Ph.D. Candidate in Accounting
Tepper School of Business
Carnegie Mellon University
Carnegie Mellon University - M.S. Accounting, Minor in Finance - 2010
Fudan University (China) - M.S. Accounting - 2008
Wuhan University (China) - B.A. Accounting - 2005
Financial Accounting, Managerial Accounting
See my Teaching Experience & Results
Strategic Production, Communication, and Use of Information
The Independent and Affiliated Analysts: Disciplining and Herding
(Job Market Paper)
The paper investigates strategic interactions between an independent analyst and an affiliated analyst when the analysts' information acquisition and the timing of their recommendations are endogenous. Compared to the independent analyst, the affiliated analyst has superior information but faces a conflict of interest. I show that the independent analyst's recommendation, albeit endogenously less informative than the affiliated analyst's, disciplines the affiliated analyst's biased forecasting behavior. Meanwhile, the independent analyst sometimes herds with the affiliated analyst in order to improve forecast accuracy. Contrary to conventional wisdom, I show that herding with the affiliated analyst may actually motivate the independent analyst to acquire more information upfront, reinforce his ability to discipline the affiliated analyst, and ultimately benefit investors.
The A Multi-period Foundation for Bonus Pools
(With Jonathan Glover)
The paper explores optimal discretionary rewards based on subjective/non-verifiable performance measures in a multi-period, principal-multi-agent model. The multi-period relationship creates the possibility of trust, since the agents can punish the principal for bad behavior. At the same time, the multi-period relationship creates opportunities for both cooperation/mutual monitoring (good implicit side-contracting) and collusion (bad implicit side-contracting) between the agents. When the expected relationship horizon is long, the optimal contract emphasizes joint performance, which incentivizes the agents to use implicit contracting and mutual monitoring to motivate each other. When the expected horizon is short, the solution converges to the static bonus pool. A standard feature of a static bonus pool is that it rewards agents for bad performance in order to make the evaluator's promises to provide honest evaluations credible. For intermediate expected horizons, the optimal contract allows for more discretion in determining total rewards but also rewards the agents for bad performance, but for a different reason: paying for bad performance allows the principal to create a strategic independence in the agents' payoffs that reduces their incentives to collude. If the principal did not have to prevent tacit collusion between the agents, she would instead use a relative performance evaluation scheme. The unappealing feature of relative performance evaluation is that it creates a strategic substitutability in the agents' payoffs that encourages them to collude on an undesirable equilibrium that has the agents taking turns making each other look good-they alternate between (work, shirk) and (shirk, work). We also extend the model to include an objective/verifiable team-based performance measure. Productive complementarities in the objective team-based measure take pressure off of the individual subjective measures, allowing for a greater degree of relative performance evaluation than would otherwise be possible. Large complementarities can facilitate cooperation/mutual monitoring, even when the objective measure is not that sensitive to individual efforts.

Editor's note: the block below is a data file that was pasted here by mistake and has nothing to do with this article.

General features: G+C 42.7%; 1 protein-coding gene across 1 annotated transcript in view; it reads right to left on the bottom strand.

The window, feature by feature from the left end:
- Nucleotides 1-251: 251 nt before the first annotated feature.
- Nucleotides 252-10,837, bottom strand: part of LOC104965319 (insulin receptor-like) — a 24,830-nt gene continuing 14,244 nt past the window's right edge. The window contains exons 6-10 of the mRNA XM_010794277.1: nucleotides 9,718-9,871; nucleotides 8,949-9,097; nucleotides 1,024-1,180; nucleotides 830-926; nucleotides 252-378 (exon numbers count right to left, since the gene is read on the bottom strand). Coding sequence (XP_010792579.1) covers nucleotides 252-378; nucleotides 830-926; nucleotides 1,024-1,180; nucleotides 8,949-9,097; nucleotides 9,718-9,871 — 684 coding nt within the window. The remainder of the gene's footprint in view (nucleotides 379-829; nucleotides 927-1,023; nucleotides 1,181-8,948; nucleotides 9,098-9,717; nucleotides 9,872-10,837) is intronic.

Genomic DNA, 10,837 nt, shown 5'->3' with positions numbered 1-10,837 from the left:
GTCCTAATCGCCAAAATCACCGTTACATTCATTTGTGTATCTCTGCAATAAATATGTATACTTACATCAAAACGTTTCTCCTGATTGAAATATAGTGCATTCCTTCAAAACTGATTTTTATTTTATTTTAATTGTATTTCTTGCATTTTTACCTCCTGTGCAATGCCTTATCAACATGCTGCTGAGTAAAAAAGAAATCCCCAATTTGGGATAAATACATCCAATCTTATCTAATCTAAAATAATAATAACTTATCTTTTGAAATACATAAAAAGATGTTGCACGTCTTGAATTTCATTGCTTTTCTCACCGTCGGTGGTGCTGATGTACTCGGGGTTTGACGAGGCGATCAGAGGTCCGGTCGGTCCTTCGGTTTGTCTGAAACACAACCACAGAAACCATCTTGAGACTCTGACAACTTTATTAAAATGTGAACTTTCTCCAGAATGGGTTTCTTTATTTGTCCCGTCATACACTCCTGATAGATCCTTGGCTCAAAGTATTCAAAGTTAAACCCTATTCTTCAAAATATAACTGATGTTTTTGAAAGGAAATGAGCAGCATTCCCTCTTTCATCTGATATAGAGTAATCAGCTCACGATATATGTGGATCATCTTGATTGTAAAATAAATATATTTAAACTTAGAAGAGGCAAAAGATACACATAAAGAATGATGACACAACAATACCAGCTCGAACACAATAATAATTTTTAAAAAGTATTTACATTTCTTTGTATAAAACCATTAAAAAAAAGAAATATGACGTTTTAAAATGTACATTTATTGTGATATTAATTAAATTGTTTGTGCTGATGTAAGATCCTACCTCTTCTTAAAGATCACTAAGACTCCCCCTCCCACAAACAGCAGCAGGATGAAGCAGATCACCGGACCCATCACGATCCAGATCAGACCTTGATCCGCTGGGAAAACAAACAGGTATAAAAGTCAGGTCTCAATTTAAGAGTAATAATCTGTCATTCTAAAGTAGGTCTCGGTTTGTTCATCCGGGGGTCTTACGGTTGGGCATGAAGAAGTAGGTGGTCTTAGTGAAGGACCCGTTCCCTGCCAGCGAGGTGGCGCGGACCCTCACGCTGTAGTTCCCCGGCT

Paying Out to Commit to Monitoring
(A short student summer paper written in 2010, will be posted shortly)
The paper provides a rationale for the observation that firms continue to pay large dividends in spite of a widely anticipated liquidity deficiency (e.g., Acharya et al., 2012). In the model, firms face an exogenous liquidity shock in the future and holding additional cash helps decrease the loss caused by liquidity deficiency. The principal contracts with a manager whose productive effort affects the outcome of the firm. The manager's wage contract is based on a noisy signal of the firm's outcome and the principal's monitoring effort determines the precision of that signal. Since cash holdings and the firm's outcome are substitutive in mitigating the liquidity deficiency, an ex-ante fully liquid principal is tempted to shirk her monitoring effort after the manager's productive effort is sunk in order to save the ex-post compensation. By paying out dividends and exposing herself to a potential liquidity deficiency, the principal commits to monitoring effort (to be vigilant), which reduces the expected cost of motivating the agent. The decision to pay out dividends and make the firm less solvent arises endogenously as a commitment device.
Work in Progress:
Why do Analysts Withhold their Information?
How are Large Shareholders Compensated for Idiosyncratic Risk? - A Structural Modeling Investigation
(With Robert A. Miller)